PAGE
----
• The I. rex camouflages herself to evade her paddock's surveillance system and claws the walls to trick the protagonists into thinking she has managed to escape. It would be expected for Claire to immediately contact Vivian so that they could track down the hybrid's location, but instead she only does so several minutes later, after she had already left the Indominus' site and when Owen was inside the cage investigating it. As a result, she is too late to warn him that the I. rex was still there, leading to the events that culminate in the creature being unleashed upon the park.
  • What Do You Mean, It's Not for Kids?: It is easy to assume that this movie would be for kids with its bright colors, beautiful scenery of the park, two main Kid Appeal Characters, and having a lot of its merchandise aimed at kids, but the film can actually get pretty dark much of the time after the I. rex is introduced. This shouldn't be a surprise to anyone who saw the previous films however as they could all get rather dark and violent, especially the first two.
  • The Woobie:
    • Gray. All the poor kid wanted was to see real live dinosaurs and spend time with his aunt. But he's figured out the trip is a distraction from his parents getting a divorce, his brother picks on him, he's stuck on the island with a horrible rampaging monster that nearly kills him multiple times, he gets to witness several dinosaurs and people (including his babysitter) die horribly and he narrowly avoids death by rogue raptor and panicked Pteranodon.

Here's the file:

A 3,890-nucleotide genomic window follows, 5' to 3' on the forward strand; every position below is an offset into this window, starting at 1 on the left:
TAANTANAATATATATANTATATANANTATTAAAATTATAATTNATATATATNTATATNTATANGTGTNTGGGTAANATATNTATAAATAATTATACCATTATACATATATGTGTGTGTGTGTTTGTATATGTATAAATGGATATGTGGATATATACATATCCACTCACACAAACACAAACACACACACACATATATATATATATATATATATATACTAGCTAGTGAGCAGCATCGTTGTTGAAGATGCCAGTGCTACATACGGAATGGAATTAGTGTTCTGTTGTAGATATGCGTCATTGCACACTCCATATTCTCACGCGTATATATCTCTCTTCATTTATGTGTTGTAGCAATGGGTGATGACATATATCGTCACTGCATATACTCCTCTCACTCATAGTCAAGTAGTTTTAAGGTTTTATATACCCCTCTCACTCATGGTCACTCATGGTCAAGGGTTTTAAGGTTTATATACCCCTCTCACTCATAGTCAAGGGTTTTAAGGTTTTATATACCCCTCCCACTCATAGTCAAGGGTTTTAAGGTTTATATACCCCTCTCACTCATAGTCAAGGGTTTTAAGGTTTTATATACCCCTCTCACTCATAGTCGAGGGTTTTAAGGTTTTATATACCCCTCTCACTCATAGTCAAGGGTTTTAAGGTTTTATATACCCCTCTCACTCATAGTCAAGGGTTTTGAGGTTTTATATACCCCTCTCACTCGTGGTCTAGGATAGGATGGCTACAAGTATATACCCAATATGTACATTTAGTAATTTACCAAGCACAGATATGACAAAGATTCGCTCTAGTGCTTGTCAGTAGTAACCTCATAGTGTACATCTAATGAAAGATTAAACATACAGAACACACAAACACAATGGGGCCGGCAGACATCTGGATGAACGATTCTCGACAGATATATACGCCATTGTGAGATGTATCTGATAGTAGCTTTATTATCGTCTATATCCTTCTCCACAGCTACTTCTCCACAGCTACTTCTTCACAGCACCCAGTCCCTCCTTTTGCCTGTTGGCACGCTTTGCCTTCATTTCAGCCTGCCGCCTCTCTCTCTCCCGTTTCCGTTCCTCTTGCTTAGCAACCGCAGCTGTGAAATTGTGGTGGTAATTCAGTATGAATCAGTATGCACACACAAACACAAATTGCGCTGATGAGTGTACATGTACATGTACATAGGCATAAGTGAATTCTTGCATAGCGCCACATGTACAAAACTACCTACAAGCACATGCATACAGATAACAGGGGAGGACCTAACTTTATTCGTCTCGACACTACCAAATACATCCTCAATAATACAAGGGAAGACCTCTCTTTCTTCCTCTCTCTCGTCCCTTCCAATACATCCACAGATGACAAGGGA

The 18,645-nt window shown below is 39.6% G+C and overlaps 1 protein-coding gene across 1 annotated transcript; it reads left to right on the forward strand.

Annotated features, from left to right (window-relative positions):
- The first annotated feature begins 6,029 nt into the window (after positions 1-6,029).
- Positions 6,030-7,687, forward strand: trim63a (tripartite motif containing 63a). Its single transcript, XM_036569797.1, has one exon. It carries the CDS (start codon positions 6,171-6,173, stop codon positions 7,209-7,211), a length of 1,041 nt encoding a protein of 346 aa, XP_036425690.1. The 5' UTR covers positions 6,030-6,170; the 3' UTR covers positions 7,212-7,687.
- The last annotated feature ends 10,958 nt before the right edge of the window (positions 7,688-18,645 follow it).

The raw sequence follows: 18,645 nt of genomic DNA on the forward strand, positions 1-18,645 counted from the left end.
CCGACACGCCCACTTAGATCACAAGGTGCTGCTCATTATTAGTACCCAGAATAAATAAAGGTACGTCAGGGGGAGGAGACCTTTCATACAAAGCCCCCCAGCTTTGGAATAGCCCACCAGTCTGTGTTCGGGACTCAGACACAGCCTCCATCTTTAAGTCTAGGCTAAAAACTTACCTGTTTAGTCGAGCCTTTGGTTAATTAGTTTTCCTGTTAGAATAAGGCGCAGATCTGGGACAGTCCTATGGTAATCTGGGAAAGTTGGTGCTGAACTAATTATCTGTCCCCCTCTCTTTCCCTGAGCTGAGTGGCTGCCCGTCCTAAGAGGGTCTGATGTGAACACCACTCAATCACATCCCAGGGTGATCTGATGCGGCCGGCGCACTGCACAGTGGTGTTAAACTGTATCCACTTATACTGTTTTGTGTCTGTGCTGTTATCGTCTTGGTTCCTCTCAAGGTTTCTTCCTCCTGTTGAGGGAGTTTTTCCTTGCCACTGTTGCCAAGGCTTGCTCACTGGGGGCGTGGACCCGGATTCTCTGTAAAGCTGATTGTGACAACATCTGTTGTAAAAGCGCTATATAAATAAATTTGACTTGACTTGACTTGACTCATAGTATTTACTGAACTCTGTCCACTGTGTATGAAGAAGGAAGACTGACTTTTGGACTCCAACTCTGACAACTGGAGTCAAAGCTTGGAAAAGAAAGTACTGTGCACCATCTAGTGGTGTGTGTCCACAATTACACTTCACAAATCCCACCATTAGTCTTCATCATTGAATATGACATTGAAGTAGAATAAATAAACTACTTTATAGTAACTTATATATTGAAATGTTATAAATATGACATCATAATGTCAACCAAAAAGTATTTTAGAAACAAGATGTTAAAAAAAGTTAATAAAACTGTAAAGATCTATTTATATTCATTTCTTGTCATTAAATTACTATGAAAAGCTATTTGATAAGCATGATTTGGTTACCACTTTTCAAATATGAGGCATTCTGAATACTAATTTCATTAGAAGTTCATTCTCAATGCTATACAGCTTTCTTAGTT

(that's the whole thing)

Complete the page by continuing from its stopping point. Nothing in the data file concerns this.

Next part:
• Zara, due to suffering a horrible demise (before her wedding no less) simply because she was in the wrong place at the wrong time.
    • Nick, both because of his truly horrifying Oh, Crap! moment right before he dies and the fact he actually dies after already having narrowly escaped death moments earlier.
    • Even some of the animals in the park go through this. A herd of Apatosaurus are left to die slow, painful deaths, an Ankylosaurus is brutally torn apart, the pterosaurs are essentially driven out of their home and killed by the Mosasaurus/InGen mercenaries, and three of the raptors die horrible, bloody/fiery deaths with one being left as the Sole Survivor, all thanks to the I. rex.